Low Definition

lowed, lower, lowest, lowing, lows, lower 1
adjective
lower, lowest, lower 1
Of little height or elevation; not high or tall.
Webster's New World
Depressed below the surrounding surface or normal elevation.
Low land.
Webster's New World
Of little depth; shallow.
The river is low this time of year.
Webster's New World
Situated below the surrounding surfaces.
Water standing in low spots.
American Heritage
Relatively close to the ground.
Low clouds.
Webster's New World
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adverb
In, at, to, or toward a low degree, level, place, position, etc.
Hit them low.
Webster's New World
In a low manner.
Webster's New World
In or to a reduced, humbled, or degraded condition.
Brought low by failure.
American Heritage
Quietly; softly.
Speak low.
Webster's New World
With a deep pitch.
Webster's New World
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noun
lows
Something low.
Webster's New World
A region of atmospheric pressure that is below normal.
American Heritage
The characteristic sound of a cow.
Webster's New World
The low gear configuration of a transmission.
American Heritage
Flame or blaze.
Webster's New World
Antonyms:
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verb
lowed, lowing, lows
To make the characteristic vocal sound of a cow; moo.
Webster's New World
To express by lowing.
Webster's New World

(obsolete) To depress; to lower.

Wiktionary

Obsolete simple past tense of laugh.

Wiktionary

(intransitive) To moo.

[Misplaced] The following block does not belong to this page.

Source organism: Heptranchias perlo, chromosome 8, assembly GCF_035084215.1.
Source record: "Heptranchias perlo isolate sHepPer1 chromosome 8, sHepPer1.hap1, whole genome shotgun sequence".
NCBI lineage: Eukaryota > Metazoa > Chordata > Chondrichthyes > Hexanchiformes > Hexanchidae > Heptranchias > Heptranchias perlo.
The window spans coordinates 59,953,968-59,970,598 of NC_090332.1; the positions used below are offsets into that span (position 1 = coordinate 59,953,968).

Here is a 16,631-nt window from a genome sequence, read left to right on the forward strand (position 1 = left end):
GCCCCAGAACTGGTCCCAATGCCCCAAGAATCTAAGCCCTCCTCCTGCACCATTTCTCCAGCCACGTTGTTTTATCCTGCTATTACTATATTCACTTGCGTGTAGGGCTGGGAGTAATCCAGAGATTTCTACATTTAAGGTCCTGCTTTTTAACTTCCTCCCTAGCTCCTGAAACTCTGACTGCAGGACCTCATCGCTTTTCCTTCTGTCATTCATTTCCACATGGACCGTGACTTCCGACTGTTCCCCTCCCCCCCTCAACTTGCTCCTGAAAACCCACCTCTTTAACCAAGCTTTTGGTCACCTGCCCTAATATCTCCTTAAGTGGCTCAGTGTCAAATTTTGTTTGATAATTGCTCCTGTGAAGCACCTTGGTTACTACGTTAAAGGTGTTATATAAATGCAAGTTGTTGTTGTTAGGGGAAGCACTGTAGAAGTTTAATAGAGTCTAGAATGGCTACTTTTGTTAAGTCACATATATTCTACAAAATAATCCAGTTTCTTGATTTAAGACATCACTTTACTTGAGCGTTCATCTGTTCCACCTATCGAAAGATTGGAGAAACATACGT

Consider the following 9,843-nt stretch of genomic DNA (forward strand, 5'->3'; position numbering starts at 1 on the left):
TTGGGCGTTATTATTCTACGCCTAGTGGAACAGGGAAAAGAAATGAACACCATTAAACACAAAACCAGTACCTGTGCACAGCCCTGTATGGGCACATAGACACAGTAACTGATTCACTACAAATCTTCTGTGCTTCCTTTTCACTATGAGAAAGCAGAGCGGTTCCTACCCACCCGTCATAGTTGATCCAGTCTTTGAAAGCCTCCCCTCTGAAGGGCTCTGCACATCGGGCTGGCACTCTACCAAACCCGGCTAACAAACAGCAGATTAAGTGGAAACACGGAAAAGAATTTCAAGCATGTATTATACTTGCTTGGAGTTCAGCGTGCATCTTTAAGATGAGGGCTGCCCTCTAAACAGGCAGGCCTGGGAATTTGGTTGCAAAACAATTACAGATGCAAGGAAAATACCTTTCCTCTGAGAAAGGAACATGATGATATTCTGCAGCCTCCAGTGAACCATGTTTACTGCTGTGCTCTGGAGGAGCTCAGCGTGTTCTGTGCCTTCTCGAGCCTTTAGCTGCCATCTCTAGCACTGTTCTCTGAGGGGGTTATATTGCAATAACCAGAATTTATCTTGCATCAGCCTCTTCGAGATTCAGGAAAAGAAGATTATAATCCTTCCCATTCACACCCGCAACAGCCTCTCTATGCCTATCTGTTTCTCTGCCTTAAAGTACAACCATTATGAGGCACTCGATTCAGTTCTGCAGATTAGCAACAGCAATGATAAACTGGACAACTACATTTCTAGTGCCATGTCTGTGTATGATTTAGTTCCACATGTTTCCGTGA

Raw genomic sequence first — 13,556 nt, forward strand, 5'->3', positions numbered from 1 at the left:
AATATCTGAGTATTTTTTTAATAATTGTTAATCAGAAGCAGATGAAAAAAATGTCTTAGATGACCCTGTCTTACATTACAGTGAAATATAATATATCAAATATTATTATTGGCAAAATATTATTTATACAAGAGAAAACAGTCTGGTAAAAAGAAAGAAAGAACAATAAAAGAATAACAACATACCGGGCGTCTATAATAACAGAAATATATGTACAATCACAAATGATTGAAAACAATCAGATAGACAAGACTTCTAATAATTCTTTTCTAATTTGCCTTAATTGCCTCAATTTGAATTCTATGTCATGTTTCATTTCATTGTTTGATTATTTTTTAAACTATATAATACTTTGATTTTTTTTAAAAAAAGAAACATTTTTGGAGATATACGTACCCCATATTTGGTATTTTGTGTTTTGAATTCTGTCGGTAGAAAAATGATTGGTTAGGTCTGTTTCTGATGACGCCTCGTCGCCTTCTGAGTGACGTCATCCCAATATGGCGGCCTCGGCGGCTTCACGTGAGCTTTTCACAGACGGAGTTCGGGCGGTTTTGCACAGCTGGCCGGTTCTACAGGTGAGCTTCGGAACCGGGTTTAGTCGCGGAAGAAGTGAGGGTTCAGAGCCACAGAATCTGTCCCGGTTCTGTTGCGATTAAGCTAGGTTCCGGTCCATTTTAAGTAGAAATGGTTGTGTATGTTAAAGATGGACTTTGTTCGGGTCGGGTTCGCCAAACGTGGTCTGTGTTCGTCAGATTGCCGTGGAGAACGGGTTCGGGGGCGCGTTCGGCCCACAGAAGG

The cattle were lowing.
Wiktionary
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idiom
lay low
  • to cause to fall by hitting
  • to overcome or kill
Webster's New World
lie low
  • to keep oneself hidden or inconspicuous
  • to wait patiently for an opportunity
Webster's New World

Other Word Forms of Low

Noun

Singular:
low
Plural:
lows

Adjective

Base Form:
low
Comparative:
lower 1
Superlative:
lowest

Idioms, Phrasal Verbs Related to Low

Origin of Low

  • From Middle English lowe, lohe, lāh, from Old Norse lāgr (“low"), from Proto-Germanic *lÄ“gaz (“lying, flat, situated near the ground, low"), from Proto-Indo-European *legÊ°- (“to lie"). Cognate with Scots laich (“low"), Low German leg (“low, feeble, bad"), Danish lav (“low"), Icelandic lágur (“low"), West Frisian leech (“low"), North Frisian leeg, liig (“low"), Dutch laag (“low"), German läge (“lying, low"). More at lie.

    From Wiktionary

  • From Middle English lowen (“to low"), from Old English hlōwan (“to low, bellow, roar"), from Proto-Germanic *hlōanÄ… (“to call, shout"), from Proto-Indo-European *(s)kale-, *klā-, *klÄ“- (“to shout, call"). Cognate with Dutch loeien (“to low"), Middle High German lüejen (“to roar"), Swedish dialectal lumma (“to roar"), Latin calō (“I call"), Ancient Greek καλέω (kaleō), Latin clāmō (“I shout, claim"). More at claim.

    From Wiktionary

  • From Middle English lowe, loghe, from Old Norse logi (“fire, flame, sword"), from Proto-Germanic *lugô (“flame, blaze"), from Proto-Indo-European *leuk- (“light"). Cognate with Icelandic logi (“flame"), Swedish lÃ¥ga (“flame"), Danish lue (“flame"), German Lohe (“blaze, flames"), North Frisian leag (“fire, flame"), Old English lÄ«eÄ¡ (“fire, flame, lightning"). More at leye, light.

    From Wiktionary

  • From Middle English lowen to moo from Old English hlōwan kelə-2 in Indo-European roots

    From American Heritage Dictionary of the English Language, 5th Edition

  • From Old English hlāw, hlÇ£w (“burial mound"). Obsolete by the 19th century, survives in toponymy as -low.

    From Wiktionary

  • From Middle English, from Old English hlōg, preterite of hliehhan (“to laugh"). More at laugh.

    From Wiktionary

  • Middle English loue from Old Norse lāgr legh- in Indo-European roots

    From American Heritage Dictionary of the English Language, 5th Edition

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